David Chase may have left The Sopranos behind, but his debut as a feature film writer/director shows his heart is still in Jersey. That’s the setting for much of Not Fade Away, his autobiographical tale of a young rock and roll band that came and went in the 1960s. While it has nothing to do with his classic HBO mob series, the film still resonates with echoes of that much-missed (at least by this writer) drama.
Certainly, the presence of Tony Soprano himself, James Gandolfini, will spark memories of Tony eating pasta, whacking his enemies or telling all on his shrink’s couch. Here, he plays Pat, the conservative, stuck-in-his-ways father of Douglas (John Magro), a young man who finds his meaning in life as the frontman of a ’60s rock band. Pat’s not crazy about the idea, or the length of his hair, or pretty much anything he’s up to, and he’s not shy about telling him so. The dynamic between Gandolfini and Magro provides the film’s most affecting scenes.
But there are certainly echoes of Tony Soprano in Pat. While the latter doesn’t kill people for a living, he’s another tough guy who, deep down, has a heart of gold. Tony Soprano (usually) came off as a compassionate father, and Gandolfini channels that inner warmth again here, although this character has a tougher exterior, and, it’s implied, can be abusive.
Chase’s first film as director also shares his former series’ New Jersey pallete of brown leaves and grey skies. Things change over the course of the film as Douglas’ band gains some traction and relocates to L.A. Along the way, Chase’s script hits upon many of the touchstones we’ve come to expect in 1960s rock and roll movies—sex, drugs, corruption, disillusionment. We’ve seen these story elements many times before. What sets Not Fade Away apart are the unique touches that Chase brings to these familiar themes.
While it’s far from a perfect film, Not Fade Away does get a lot of things right—especially the music. Supervised by E-Street Band guitarist (and Sopranos co-star) Steven Van Zandt—who knows a thing or two about garage bands—supervised the score and, from the looks of things, worked with the actors to make sure the band was authentic. They certainly are. They often appear to be playing live for real (rather than lip-syncing to prerecorded tracks), and they know what to do with their hands on the instruments. And they’re never too good—always a little rough around the edges, as the early rock groups were.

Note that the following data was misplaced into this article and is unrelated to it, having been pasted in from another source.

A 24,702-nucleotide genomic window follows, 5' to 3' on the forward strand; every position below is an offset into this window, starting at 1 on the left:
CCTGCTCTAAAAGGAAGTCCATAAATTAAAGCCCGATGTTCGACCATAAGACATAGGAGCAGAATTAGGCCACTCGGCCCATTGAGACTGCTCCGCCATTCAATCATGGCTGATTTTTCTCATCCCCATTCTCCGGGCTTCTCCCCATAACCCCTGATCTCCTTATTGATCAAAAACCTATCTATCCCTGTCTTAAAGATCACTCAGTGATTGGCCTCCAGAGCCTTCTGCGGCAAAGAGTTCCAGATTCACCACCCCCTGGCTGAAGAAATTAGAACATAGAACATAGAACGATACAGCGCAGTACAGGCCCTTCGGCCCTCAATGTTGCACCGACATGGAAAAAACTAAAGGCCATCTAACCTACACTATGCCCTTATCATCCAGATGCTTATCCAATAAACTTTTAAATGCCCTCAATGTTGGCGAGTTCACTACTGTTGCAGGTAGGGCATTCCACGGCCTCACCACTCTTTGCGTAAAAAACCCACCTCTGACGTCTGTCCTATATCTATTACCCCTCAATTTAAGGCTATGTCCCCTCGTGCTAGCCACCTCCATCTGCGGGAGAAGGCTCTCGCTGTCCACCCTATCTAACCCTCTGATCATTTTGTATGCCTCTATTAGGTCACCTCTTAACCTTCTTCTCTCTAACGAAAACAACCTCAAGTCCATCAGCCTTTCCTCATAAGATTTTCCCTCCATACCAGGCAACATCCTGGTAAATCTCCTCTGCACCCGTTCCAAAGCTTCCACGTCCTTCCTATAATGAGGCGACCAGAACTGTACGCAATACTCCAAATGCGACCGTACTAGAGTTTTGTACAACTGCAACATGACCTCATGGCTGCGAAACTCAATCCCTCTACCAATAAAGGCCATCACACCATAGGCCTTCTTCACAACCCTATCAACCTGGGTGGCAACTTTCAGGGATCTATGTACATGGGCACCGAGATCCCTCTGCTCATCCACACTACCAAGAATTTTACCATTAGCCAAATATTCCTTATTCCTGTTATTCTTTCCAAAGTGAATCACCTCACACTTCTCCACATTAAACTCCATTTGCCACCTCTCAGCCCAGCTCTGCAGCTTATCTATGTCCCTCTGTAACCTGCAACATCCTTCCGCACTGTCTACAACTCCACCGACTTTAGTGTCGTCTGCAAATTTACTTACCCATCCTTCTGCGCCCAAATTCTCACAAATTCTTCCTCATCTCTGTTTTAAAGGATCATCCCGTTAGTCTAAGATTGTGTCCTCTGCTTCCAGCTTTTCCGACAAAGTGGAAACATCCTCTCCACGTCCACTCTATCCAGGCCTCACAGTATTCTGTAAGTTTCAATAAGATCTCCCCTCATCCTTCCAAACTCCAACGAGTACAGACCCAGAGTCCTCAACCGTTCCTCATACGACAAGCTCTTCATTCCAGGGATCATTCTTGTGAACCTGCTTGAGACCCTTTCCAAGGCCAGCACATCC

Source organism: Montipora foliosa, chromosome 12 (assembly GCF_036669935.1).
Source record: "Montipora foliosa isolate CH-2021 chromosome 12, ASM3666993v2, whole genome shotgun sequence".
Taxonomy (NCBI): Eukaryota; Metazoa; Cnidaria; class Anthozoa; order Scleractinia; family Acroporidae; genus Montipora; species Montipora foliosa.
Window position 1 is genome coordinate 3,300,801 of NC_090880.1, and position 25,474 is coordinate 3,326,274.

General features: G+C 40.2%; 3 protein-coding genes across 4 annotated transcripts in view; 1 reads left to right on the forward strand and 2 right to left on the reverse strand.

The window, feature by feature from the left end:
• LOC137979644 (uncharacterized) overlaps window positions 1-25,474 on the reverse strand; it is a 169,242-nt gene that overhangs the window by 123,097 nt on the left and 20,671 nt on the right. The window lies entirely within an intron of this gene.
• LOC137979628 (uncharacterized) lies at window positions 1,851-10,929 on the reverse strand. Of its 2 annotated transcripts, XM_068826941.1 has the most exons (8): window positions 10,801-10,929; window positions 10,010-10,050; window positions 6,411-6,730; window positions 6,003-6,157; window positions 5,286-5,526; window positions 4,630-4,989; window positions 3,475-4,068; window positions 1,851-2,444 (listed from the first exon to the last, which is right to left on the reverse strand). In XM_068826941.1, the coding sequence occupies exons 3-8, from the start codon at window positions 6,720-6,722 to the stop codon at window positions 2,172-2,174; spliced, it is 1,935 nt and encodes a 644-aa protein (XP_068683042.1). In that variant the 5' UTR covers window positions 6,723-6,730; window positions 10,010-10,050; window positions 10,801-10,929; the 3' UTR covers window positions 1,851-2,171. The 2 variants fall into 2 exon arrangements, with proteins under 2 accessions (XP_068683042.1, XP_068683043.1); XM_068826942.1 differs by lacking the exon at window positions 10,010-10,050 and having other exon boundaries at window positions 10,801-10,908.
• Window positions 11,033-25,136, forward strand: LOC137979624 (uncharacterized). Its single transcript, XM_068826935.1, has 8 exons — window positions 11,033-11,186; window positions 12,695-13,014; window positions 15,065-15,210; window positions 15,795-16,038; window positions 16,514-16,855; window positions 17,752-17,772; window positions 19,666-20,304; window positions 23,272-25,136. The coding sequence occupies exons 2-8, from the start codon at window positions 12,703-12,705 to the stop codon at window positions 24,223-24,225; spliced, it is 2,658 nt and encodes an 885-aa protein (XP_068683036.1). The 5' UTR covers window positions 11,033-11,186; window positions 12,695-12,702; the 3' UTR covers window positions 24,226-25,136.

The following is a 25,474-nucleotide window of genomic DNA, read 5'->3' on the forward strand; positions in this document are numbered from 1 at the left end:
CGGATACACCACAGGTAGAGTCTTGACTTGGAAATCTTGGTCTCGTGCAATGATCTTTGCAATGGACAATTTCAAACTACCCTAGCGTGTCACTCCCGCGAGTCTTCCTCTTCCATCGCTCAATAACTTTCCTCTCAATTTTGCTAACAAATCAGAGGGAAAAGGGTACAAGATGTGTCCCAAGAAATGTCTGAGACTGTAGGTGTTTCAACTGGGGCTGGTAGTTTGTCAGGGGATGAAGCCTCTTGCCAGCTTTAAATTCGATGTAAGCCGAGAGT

And Not Fade Away certainly boasts a crew of appealing and effective young actors. Magro brings a quiet soulfulness to Douglas, who lets loose onstage in a way he never can with his bitter, repressive father. Jack Huston is also very good as Eugene, the band’s guitarist and original lead singer, who never quite gets over when Douglas emerges from behind the drum kit and turns out to be a better vocalist and frontman. Bella Heathcote is enchanting and excellent as Douglas’ elusive girlfriend Grace.
Where Not Fade Away falls down somewhat is in its script. There are a lot of compelling beats here, but ultimately the story never goes anywhere, culminating in a final scene as enigmatic and anticlimactic in its way as The Sopranos‘ final minutes were. The film has its dramatic hits and misses, and some very compelling scenes along the way, but the end result for me was a feeling of “that was OK, but I’m a bit disappointed”—disappointed because I expected more from Chase, who I know is capable of great things.
Still, I think it’s worth checking out on Blu-ray, where the care and skill of Chase’s direction, and the bombast of the non-stop rock music, comes through clear and loud. I haven’t written off Chase as a filmmaker based on this movie; far from it. Even though it’s not the home run I’d hoped for from him in his cinema debut, Not Fade Away is the work of a blazingly talented auteur, and I’m looking forward to his future films.Buy Not Fade Away (Blu-ray +Digital Copy +UltraViolet) on Amazon